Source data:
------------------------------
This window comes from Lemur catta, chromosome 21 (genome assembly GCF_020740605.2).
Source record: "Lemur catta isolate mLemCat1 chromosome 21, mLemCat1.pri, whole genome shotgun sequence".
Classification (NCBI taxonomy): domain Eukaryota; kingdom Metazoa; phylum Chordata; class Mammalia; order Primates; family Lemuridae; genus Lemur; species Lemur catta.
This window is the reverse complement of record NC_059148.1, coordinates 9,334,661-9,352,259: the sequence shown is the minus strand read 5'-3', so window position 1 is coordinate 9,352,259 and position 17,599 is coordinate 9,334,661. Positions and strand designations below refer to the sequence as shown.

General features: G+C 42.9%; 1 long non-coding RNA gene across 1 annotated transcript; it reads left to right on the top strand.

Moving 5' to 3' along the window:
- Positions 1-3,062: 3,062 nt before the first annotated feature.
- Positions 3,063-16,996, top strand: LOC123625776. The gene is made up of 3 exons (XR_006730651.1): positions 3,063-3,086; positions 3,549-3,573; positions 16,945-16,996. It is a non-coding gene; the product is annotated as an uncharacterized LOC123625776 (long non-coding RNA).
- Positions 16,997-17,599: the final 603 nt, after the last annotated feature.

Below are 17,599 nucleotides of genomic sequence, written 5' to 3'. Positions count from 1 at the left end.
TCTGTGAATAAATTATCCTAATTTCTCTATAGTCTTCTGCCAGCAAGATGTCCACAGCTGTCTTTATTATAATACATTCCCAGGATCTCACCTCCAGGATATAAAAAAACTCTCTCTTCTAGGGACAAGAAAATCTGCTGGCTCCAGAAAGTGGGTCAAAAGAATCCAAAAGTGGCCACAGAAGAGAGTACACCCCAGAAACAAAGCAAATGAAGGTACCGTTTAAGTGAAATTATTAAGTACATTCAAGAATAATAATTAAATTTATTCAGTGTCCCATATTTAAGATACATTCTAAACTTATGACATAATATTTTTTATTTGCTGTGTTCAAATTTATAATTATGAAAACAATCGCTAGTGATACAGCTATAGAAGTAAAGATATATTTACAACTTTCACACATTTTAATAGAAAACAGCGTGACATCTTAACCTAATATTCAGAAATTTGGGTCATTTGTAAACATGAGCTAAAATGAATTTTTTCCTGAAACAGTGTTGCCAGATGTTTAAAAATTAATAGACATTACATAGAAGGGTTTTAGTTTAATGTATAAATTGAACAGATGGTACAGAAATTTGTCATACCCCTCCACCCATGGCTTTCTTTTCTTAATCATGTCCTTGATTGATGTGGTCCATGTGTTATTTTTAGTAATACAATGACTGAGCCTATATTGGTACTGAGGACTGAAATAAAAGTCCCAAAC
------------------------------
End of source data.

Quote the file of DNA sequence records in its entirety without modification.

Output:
This window comes from Lemur catta, chromosome 21 (genome assembly GCF_020740605.2).
Source record: "Lemur catta isolate mLemCat1 chromosome 21, mLemCat1.pri, whole genome shotgun sequence".
Classification (NCBI taxonomy): domain Eukaryota; kingdom Metazoa; phylum Chordata; class Mammalia; order Primates; family Lemuridae; genus Lemur; species Lemur catta.
This window is the reverse complement of record NC_059148.1, coordinates 9,334,661-9,352,259: the sequence shown is the minus strand read 5'-3', so window position 1 is coordinate 9,352,259 and position 17,599 is coordinate 9,334,661. Positions and strand designations below refer to the sequence as shown.

General features: G+C 42.9%; 1 long non-coding RNA gene across 1 annotated transcript; it reads left to right on the top strand.

Moving 5' to 3' along the window:
- Positions 1-3,062: 3,062 nt before the first annotated feature.
- Positions 3,063-16,996, top strand: LOC123625776. The gene is made up of 3 exons (XR_006730651.1): positions 3,063-3,086; positions 3,549-3,573; positions 16,945-16,996. It is a non-coding gene; the product is annotated as an uncharacterized LOC123625776 (long non-coding RNA).
- Positions 16,997-17,599: the final 603 nt, after the last annotated feature.

Below are 17,599 nucleotides of genomic sequence, written 5' to 3'. Positions count from 1 at the left end.
TCTGTGAATAAATTATCCTAATTTCTCTATAGTCTTCTGCCAGCAAGATGTCCACAGCTGTCTTTATTATAATACATTCCCAGGATCTCACCTCCAGGATATAAAAAAACTCTCTCTTCTAGGGACAAGAAAATCTGCTGGCTCCAGAAAGTGGGTCAAAAGAATCCAAAAGTGGCCACAGAAGAGAGTACACCCCAGAAACAAAGCAAATGAAGGTACCGTTTAAGTGAAATTATTAAGTACATTCAAGAATAATAATTAAATTTATTCAGTGTCCCATATTTAAGATACATTCTAAACTTATGACATAATATTTTTTATTTGCTGTGTTCAAATTTATAATTATGAAAACAATCGCTAGTGATACAGCTATAGAAGTAAAGATATATTTACAACTTTCACACATTTTAATAGAAAACAGCGTGACATCTTAACCTAATATTCAGAAATTTGGGTCATTTGTAAACATGAGCTAAAATGAATTTTTTCCTGAAACAGTGTTGCCAGATGTTTAAAAATTAATAGACATTACATAGAAGGGTTTTAGTTTAATGTATAAATTGAACAGATGGTACAGAAATTTGTCATACCCCTCCACCCATGGCTTTCTTTTCTTAATCATGTCCTTGATTGATGTGGTCCATGTGTTATTTTTAGTAATACAATGACTGAGCCTATATTGGTACTGAGGACTGAAATAAAAGTCCCAAAC